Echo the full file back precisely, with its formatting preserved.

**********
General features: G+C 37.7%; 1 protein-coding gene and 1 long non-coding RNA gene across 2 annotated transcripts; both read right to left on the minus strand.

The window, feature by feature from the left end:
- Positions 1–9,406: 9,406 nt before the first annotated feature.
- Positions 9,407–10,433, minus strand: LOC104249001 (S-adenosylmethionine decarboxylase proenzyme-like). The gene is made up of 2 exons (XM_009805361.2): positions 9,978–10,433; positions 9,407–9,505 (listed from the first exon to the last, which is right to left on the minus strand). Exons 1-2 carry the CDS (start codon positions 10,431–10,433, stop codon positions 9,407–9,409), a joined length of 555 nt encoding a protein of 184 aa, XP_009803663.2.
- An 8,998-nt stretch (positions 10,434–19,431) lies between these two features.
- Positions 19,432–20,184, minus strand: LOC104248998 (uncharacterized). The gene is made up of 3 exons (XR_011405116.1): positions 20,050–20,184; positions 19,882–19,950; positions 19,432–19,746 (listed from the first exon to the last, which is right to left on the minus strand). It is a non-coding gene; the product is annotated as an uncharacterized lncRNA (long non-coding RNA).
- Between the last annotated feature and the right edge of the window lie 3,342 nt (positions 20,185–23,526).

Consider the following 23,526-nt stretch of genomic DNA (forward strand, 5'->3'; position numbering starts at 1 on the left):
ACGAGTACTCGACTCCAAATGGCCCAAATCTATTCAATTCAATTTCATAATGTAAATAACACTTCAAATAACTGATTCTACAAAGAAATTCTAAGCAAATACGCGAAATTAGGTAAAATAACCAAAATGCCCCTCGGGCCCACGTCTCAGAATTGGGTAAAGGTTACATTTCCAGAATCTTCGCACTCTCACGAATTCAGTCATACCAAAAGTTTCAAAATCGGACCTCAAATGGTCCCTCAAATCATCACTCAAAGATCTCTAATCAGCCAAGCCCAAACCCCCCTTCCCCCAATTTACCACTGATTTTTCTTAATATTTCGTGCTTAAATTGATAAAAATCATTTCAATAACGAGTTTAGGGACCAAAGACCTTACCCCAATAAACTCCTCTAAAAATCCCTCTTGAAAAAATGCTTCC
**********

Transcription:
General features: G+C 37.7%; 1 protein-coding gene and 1 long non-coding RNA gene across 2 annotated transcripts; both read right to left on the minus strand.

The window, feature by feature from the left end:
- Positions 1–9,406: 9,406 nt before the first annotated feature.
- Positions 9,407–10,433, minus strand: LOC104249001 (S-adenosylmethionine decarboxylase proenzyme-like). The gene is made up of 2 exons (XM_009805361.2): positions 9,978–10,433; positions 9,407–9,505 (listed from the first exon to the last, which is right to left on the minus strand). Exons 1-2 carry the CDS (start codon positions 10,431–10,433, stop codon positions 9,407–9,409), a joined length of 555 nt encoding a protein of 184 aa, XP_009803663.2.
- An 8,998-nt stretch (positions 10,434–19,431) lies between these two features.
- Positions 19,432–20,184, minus strand: LOC104248998 (uncharacterized). The gene is made up of 3 exons (XR_011405116.1): positions 20,050–20,184; positions 19,882–19,950; positions 19,432–19,746 (listed from the first exon to the last, which is right to left on the minus strand). It is a non-coding gene; the product is annotated as an uncharacterized lncRNA (long non-coding RNA).
- Between the last annotated feature and the right edge of the window lie 3,342 nt (positions 20,185–23,526).

Consider the following 23,526-nt stretch of genomic DNA (forward strand, 5'->3'; position numbering starts at 1 on the left):
ACGAGTACTCGACTCCAAATGGCCCAAATCTATTCAATTCAATTTCATAATGTAAATAACACTTCAAATAACTGATTCTACAAAGAAATTCTAAGCAAATACGCGAAATTAGGTAAAATAACCAAAATGCCCCTCGGGCCCACGTCTCAGAATTGGGTAAAGGTTACATTTCCAGAATCTTCGCACTCTCACGAATTCAGTCATACCAAAAGTTTCAAAATCGGACCTCAAATGGTCCCTCAAATCATCACTCAAAGATCTCTAATCAGCCAAGCCCAAACCCCCCTTCCCCCAATTTACCACTGATTTTTCTTAATATTTCGTGCTTAAATTGATAAAAATCATTTCAATAACGAGTTTAGGGACCAAAGACCTTACCCCAATAAACTCCTCTAAAAATCCCTCTTGAAAAAATGCTTCC